Saturday, August 27, 2011

they know apostrophe

I've been meaning to visit the Forsyth Farmers' Market for quite some time, but never seem to wake up early enough to get there in time for the good stuff. Today, I finally got there early enough.  Even friend Mandy was up in time to join me.
The market is located at the south end of Forsyth Park and includes vendors of  fruits, vegetables,  honey, grain-fed beef, cheese, bread, boiled peanuts, plants, and other local goodies.

Our friend Rachel Hennon sells organic onions that she helped cultivate at Walker Farms Organic Produce in Sylvania.

Castra Rota sells handmade breads from Italy and Germany, while dressed as an authentic Roman (plus straw hat). Mandy and I split the loaf of bread.  To accompany the bread, I bought his waxed paper wrapped Caseus authentic ancient Roman gourmet cheese.
He also participates in Roman re-enactments in Brunson, SC.

Mandy:  watermelon popsicle, bread, red peppers
Me:  bread, cheese, boiled peanuts, chocolate cinnamon plant
Sorry!  The boiled peanuts disappeared before I could take their photo.

Disclaimer:  While trying to place labels on this post, I could not save any label that used an apostrophe and s (farmers' market) because the blogsite thinks they are ampersands which are also outlawed!  So, I guess Blogger doesn't know our friend the apostrophe.  

Monday, August 22, 2011

going bananas

     Because school officially kicks off tomorrow (the students finally arrive), you'd think I was going bananas over lesson plans, seating charts, and bulletin boards.  But no!  We've actually got bananas in the backyard.  The first time I ever saw banana plants with bananas on them was at the Chiquiri Land Company in Changuinola, Republic de Panama.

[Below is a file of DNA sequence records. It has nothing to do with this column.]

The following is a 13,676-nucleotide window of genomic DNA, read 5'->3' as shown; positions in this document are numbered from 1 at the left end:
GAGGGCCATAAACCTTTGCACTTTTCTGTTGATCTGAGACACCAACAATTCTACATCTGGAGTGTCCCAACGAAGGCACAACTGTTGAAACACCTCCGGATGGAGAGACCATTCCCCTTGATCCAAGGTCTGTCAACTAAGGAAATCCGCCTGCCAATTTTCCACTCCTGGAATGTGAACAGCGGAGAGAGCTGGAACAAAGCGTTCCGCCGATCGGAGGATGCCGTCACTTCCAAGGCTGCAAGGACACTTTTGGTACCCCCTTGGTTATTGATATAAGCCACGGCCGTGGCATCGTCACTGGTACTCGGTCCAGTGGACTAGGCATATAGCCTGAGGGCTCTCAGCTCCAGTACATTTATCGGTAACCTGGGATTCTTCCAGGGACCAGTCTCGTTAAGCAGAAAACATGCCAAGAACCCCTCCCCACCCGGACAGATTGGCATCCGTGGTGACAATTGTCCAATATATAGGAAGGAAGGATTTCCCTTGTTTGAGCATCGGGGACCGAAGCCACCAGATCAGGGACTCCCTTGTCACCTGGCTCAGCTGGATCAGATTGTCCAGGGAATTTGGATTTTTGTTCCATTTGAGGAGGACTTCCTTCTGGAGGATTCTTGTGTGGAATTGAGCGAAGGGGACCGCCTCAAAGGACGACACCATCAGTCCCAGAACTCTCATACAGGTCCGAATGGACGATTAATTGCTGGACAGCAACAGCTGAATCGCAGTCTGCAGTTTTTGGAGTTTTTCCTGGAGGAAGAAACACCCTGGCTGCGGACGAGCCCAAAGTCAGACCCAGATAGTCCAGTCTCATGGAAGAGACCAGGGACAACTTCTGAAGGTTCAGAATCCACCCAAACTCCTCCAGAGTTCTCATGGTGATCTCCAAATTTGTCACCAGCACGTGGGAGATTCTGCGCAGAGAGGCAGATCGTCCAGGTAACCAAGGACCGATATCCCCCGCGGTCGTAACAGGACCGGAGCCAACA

This is where Chiquita bananas are grown and shipped by truck and boat.  After seeing this process, I am amazed that these bananas survive the trip to our local Kroger. 

The blue bags keep the monkeys from eating the unripe bananas.

     Anyway, I keep an eye on my banana plants, because they have been replanted twice.  They don't seem to be fond of the arctic-style winters we've had for the past two years in Savannah.  I learned that "bananas require as much warmth as can be given them."  http://
Since we've had about 60 straight days of 99 degree weather, these plants should be very happy
     The first week in August, I noticed something so red in the banana plant.   I had to investigate and found what appeared to be a red ear of corn.  I knew that couldn't be right.  But then I saw three small green shoots at the top of the ear of corn and decided that they must be baby bananas.

 I've been watching it for over three weeks now and it seems that every flower that opens off of the ear of corn yields another banana.  We are up to four that I'm sure are bananas and another four that could be buds of tiny bananas.

     Since I know nothing about growing any crops, I've been doing some research and learned that "stalks of bananas are usually formed in the late summer and then winter over.  In March they begin plumping up and may ripen in April."  What? In April??????  I'll have to watch them for a lot longer that I had anticipated.  

     I just hope this winter is much warmer than last, or I'll have to learn to knit a blanket for the babies.  Stay tuned...